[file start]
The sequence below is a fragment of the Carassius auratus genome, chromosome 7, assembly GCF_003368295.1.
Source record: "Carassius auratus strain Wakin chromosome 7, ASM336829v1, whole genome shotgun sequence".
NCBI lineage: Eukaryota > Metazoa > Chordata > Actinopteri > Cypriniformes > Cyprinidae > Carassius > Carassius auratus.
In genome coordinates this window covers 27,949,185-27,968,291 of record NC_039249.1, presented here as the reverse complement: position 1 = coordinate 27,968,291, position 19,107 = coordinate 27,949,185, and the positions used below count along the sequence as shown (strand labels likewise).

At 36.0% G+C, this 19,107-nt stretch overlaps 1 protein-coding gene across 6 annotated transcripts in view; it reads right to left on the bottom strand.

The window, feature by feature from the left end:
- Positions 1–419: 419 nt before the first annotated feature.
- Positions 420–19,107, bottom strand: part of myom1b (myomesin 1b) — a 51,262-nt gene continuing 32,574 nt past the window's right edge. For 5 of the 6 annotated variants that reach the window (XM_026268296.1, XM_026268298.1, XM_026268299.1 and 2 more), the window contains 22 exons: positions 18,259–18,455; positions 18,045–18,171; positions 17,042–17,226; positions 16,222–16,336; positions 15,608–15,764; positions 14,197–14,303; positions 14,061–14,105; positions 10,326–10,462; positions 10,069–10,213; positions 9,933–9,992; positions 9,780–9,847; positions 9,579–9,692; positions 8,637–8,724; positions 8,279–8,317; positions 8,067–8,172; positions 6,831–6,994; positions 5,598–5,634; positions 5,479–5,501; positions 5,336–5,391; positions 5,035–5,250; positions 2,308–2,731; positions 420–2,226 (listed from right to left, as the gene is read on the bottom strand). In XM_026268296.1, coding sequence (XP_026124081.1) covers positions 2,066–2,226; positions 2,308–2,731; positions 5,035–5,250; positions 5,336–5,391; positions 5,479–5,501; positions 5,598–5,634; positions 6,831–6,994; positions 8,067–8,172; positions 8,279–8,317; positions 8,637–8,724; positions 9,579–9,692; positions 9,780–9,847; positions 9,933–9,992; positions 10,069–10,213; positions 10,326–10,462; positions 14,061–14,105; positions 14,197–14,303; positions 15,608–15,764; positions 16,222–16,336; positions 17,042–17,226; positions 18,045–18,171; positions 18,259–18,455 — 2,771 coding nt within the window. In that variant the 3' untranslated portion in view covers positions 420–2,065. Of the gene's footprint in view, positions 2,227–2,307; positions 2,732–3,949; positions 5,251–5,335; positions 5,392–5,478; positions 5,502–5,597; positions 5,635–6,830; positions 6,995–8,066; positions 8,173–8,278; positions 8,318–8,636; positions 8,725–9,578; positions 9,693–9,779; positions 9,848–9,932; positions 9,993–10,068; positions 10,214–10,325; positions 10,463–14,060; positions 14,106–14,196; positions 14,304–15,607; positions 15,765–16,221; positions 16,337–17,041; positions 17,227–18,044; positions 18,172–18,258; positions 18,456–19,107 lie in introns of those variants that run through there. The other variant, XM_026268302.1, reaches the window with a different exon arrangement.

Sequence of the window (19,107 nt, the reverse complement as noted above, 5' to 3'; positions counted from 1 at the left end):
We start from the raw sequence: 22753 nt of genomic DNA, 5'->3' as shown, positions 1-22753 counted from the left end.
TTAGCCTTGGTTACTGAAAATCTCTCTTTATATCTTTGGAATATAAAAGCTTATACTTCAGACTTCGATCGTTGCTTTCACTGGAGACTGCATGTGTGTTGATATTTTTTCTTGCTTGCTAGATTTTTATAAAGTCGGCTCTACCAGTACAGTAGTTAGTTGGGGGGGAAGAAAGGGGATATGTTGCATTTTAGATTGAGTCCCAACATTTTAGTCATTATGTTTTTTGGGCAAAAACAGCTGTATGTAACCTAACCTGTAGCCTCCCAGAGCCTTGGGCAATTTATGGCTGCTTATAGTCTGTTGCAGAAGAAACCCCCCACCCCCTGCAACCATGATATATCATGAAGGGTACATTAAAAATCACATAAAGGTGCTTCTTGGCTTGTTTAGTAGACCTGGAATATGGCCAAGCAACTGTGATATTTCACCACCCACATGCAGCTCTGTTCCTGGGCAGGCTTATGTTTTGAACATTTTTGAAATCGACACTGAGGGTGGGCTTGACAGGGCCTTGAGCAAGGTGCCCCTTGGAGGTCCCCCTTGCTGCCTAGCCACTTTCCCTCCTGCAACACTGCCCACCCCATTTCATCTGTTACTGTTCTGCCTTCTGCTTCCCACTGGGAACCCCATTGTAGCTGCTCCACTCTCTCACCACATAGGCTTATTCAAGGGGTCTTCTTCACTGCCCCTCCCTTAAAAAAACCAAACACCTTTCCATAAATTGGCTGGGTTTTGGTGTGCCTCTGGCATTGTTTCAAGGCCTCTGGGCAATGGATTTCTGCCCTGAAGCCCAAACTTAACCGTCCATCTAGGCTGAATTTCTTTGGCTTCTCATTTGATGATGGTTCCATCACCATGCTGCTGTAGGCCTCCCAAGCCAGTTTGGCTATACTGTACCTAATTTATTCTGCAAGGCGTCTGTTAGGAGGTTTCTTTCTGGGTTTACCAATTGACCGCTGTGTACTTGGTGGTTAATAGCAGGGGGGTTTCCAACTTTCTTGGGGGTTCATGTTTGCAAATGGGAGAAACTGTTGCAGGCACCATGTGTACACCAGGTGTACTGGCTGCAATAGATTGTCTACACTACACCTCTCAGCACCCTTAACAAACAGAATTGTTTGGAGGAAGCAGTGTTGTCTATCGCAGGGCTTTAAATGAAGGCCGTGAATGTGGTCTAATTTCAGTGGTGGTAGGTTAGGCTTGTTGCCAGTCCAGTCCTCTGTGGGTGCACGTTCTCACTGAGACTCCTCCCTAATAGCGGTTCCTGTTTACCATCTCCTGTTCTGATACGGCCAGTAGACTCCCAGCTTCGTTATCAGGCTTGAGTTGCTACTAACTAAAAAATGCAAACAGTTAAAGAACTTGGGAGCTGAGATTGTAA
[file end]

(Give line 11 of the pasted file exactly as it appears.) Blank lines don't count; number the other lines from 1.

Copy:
TTAGCCTTGGTTACTGAAAATCTCTCTTTATATCTTTGGAATATAAAAGCTTATACTTCAGACTTCGATCGTTGCTTTCACTGGAGACTGCATGTGTGTTGATATTTTTTCTTGCTTGCTAGATTTTTATAAAGTCGGCTCTACCAGTACAGTAGTTAGTTGGGGGGGAAGAAAGGGGATATGTTGCATTTTAGATTGAGTCCCAACATTTTAGTCATTATGTTTTTTGGGCAAAAACAGCTGTATGTAACCTAACCTGTAGCCTCCCAGAGCCTTGGGCAATTTATGGCTGCTTATAGTCTGTTGCAGAAGAAACCCCCCACCCCCTGCAACCATGATATATCATGAAGGGTACATTAAAAATCACATAAAGGTGCTTCTTGGCTTGTTTAGTAGACCTGGAATATGGCCAAGCAACTGTGATATTTCACCACCCACATGCAGCTCTGTTCCTGGGCAGGCTTATGTTTTGAACATTTTTGAAATCGACACTGAGGGTGGGCTTGACAGGGCCTTGAGCAAGGTGCCCCTTGGAGGTCCCCCTTGCTGCCTAGCCACTTTCCCTCCTGCAACACTGCCCACCCCATTTCATCTGTTACTGTTCTGCCTTCTGCTTCCCACTGGGAACCCCATTGTAGCTGCTCCACTCTCTCACCACATAGGCTTATTCAAGGGGTCTTCTTCACTGCCCCTCCCTTAAAAAAACCAAACACCTTTCCATAAATTGGCTGGGTTTTGGTGTGCCTCTGGCATTGTTTCAAGGCCTCTGGGCAATGGATTTCTGCCCTGAAGCCCAAACTTAACCGTCCATCTAGGCTGAATTTCTTTGGCTTCTCATTTGATGATGGTTCCATCACCATGCTGCTGTAGGCCTCCCAAGCCAGTTTGGCTATACTGTACCTAATTTATTCTGCAAGGCGTCTGTTAGGAGGTTTCTTTCTGGGTTTACCAATTGACCGCTGTGTACTTGGTGGTTAATAGCAGGGGGGTTTCCAACTTTCTTGGGGGTTCATGTTTGCAAATGGGAGAAACTGTTGCAGGCACCATGTGTACACCAGGTGTACTGGCTGCAATAGATTGTCTACACTACACCTCTCAGCACCCTTAACAAACAGAATTGTTTGGAGGAAGCAGTGTTGTCTATCGCAGGGCTTTAAATGAAGGCCGTGAATGTGGTCTAATTTCAGTGGTGGTAGGTTAGGCTTGTTGCCAGTCCAGTCCTCTGTGGGTGCACGTTCTCACTGAGACTCCTCCCTAATAGCGGTTCCTGTTTACCATCTCCTGTTCTGATACGGCCAGTAGACTCCCAGCTTCGTTATCAGGCTTGAGTTGCTACTAACTAAAAAATGCAAACAGTTAAAGAACTTGGGAGCTGAGATTGTAA